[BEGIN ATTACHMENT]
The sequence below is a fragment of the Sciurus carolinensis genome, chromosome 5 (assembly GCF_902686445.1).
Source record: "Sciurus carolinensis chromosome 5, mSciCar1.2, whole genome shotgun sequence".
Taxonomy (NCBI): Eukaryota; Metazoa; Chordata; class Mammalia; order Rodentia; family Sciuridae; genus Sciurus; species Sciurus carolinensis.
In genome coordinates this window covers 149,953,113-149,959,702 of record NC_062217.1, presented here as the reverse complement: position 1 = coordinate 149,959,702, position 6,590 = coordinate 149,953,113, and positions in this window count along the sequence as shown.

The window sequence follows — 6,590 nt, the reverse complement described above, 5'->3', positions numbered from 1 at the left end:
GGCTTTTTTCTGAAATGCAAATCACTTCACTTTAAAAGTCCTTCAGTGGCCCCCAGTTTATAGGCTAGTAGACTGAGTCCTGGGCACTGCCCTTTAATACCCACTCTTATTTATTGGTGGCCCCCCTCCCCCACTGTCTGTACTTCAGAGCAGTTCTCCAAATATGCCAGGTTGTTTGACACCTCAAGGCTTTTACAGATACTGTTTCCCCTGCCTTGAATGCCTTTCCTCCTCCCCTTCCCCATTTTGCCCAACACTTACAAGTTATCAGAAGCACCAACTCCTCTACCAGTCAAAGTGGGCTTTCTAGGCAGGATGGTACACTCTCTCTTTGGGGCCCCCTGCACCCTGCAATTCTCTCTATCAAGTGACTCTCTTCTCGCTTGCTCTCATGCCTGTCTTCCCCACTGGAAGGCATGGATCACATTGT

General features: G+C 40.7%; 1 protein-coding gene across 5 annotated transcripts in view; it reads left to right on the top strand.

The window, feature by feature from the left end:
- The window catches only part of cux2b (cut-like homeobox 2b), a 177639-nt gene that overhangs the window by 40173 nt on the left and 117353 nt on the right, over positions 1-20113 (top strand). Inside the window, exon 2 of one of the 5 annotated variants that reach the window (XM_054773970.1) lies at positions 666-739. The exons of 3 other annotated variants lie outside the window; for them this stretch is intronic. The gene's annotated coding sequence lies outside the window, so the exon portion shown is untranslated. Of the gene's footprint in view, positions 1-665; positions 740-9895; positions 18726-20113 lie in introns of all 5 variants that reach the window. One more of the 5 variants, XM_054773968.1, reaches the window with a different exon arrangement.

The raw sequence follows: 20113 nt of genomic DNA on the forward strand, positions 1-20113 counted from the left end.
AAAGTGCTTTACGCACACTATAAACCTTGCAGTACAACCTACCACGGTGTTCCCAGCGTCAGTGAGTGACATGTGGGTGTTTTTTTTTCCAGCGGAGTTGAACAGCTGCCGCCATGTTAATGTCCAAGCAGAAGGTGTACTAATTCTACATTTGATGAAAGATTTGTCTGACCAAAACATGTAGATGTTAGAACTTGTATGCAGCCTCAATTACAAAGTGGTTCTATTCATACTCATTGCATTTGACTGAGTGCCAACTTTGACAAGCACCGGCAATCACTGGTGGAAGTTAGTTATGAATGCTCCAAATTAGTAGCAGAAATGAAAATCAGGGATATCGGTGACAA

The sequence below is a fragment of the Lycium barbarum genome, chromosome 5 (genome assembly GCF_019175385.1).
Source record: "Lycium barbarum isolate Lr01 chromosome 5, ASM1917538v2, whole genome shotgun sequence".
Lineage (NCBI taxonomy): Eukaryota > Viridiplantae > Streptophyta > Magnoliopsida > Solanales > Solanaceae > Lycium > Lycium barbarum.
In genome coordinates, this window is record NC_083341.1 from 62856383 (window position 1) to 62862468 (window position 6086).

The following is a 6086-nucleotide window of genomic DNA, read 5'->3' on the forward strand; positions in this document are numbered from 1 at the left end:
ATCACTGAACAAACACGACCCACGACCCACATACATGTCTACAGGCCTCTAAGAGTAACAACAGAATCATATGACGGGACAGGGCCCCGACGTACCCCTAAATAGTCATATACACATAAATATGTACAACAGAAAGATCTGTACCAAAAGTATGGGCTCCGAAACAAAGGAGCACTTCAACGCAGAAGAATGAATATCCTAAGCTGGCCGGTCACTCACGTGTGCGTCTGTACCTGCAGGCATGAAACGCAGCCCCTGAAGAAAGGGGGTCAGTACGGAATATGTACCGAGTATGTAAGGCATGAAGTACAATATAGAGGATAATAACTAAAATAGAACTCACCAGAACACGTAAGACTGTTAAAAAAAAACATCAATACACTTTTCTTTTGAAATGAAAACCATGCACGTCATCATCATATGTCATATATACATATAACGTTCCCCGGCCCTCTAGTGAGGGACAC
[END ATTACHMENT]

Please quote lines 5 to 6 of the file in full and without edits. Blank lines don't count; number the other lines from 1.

The window sequence follows — 6,590 nt, the reverse complement described above, 5'->3', positions numbered from 1 at the left end:
GGCTTTTTTCTGAAATGCAAATCACTTCACTTTAAAAGTCCTTCAGTGGCCCCCAGTTTATAGGCTAGTAGACTGAGTCCTGGGCACTGCCCTTTAATACCCACTCTTATTTATTGGTGGCCCCCCTCCCCCACTGTCTGTACTTCAGAGCAGTTCTCCAAATATGCCAGGTTGTTTGACACCTCAAGGCTTTTACAGATACTGTTTCCCCTGCCTTGAATGCCTTTCCTCCTCCCCTTCCCCATTTTGCCCAACACTTACAAGTTATCAGAAGCACCAACTCCTCTACCAGTCAAAGTGGGCTTTCTAGGCAGGATGGTACACTCTCTCTTTGGGGCCCCCTGCACCCTGCAATTCTCTCTATCAAGTGACTCTCTTCTCGCTTGCTCTCATGCCTGTCTTCCCCACTGGAAGGCATGGATCACATTGT